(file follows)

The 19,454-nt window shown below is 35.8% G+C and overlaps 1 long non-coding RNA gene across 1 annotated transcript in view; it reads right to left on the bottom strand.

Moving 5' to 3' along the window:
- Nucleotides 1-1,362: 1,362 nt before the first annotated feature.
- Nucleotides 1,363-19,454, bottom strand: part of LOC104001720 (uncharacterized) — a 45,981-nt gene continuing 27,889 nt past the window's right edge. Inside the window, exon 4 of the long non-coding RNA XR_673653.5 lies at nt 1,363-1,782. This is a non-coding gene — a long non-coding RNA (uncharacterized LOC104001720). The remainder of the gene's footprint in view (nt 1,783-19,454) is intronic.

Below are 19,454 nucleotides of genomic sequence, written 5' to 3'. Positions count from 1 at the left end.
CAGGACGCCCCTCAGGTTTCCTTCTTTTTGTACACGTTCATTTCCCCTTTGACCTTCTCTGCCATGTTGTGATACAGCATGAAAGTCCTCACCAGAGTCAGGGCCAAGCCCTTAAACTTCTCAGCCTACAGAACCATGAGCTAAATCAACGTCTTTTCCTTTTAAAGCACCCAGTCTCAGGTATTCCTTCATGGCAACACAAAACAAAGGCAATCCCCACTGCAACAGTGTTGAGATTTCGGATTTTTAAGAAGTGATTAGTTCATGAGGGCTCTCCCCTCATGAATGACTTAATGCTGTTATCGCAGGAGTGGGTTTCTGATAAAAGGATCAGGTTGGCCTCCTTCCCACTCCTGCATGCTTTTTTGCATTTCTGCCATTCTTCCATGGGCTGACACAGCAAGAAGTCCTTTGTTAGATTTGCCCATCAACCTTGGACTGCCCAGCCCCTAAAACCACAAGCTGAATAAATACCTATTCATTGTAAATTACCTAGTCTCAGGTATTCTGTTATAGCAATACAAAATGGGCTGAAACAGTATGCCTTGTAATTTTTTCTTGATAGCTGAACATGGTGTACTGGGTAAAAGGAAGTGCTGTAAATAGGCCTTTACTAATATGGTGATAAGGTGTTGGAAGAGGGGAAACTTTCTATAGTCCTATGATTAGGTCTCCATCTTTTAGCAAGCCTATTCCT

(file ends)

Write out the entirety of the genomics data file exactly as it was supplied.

The 19,454-nt window shown below is 35.8% G+C and overlaps 1 long non-coding RNA gene across 1 annotated transcript in view; it reads right to left on the bottom strand.

Moving 5' to 3' along the window:
- Nucleotides 1-1,362: 1,362 nt before the first annotated feature.
- Nucleotides 1,363-19,454, bottom strand: part of LOC104001720 (uncharacterized) — a 45,981-nt gene continuing 27,889 nt past the window's right edge. Inside the window, exon 4 of the long non-coding RNA XR_673653.5 lies at nt 1,363-1,782. This is a non-coding gene — a long non-coding RNA (uncharacterized LOC104001720). The remainder of the gene's footprint in view (nt 1,783-19,454) is intronic.

Below are 19,454 nucleotides of genomic sequence, written 5' to 3'. Positions count from 1 at the left end.
CAGGACGCCCCTCAGGTTTCCTTCTTTTTGTACACGTTCATTTCCCCTTTGACCTTCTCTGCCATGTTGTGATACAGCATGAAAGTCCTCACCAGAGTCAGGGCCAAGCCCTTAAACTTCTCAGCCTACAGAACCATGAGCTAAATCAACGTCTTTTCCTTTTAAAGCACCCAGTCTCAGGTATTCCTTCATGGCAACACAAAACAAAGGCAATCCCCACTGCAACAGTGTTGAGATTTCGGATTTTTAAGAAGTGATTAGTTCATGAGGGCTCTCCCCTCATGAATGACTTAATGCTGTTATCGCAGGAGTGGGTTTCTGATAAAAGGATCAGGTTGGCCTCCTTCCCACTCCTGCATGCTTTTTTGCATTTCTGCCATTCTTCCATGGGCTGACACAGCAAGAAGTCCTTTGTTAGATTTGCCCATCAACCTTGGACTGCCCAGCCCCTAAAACCACAAGCTGAATAAATACCTATTCATTGTAAATTACCTAGTCTCAGGTATTCTGTTATAGCAATACAAAATGGGCTGAAACAGTATGCCTTGTAATTTTTTCTTGATAGCTGAACATGGTGTACTGGGTAAAAGGAAGTGCTGTAAATAGGCCTTTACTAATATGGTGATAAGGTGTTGGAAGAGGGGAAACTTTCTATAGTCCTATGATTAGGTCTCCATCTTTTAGCAAGCCTATTCCT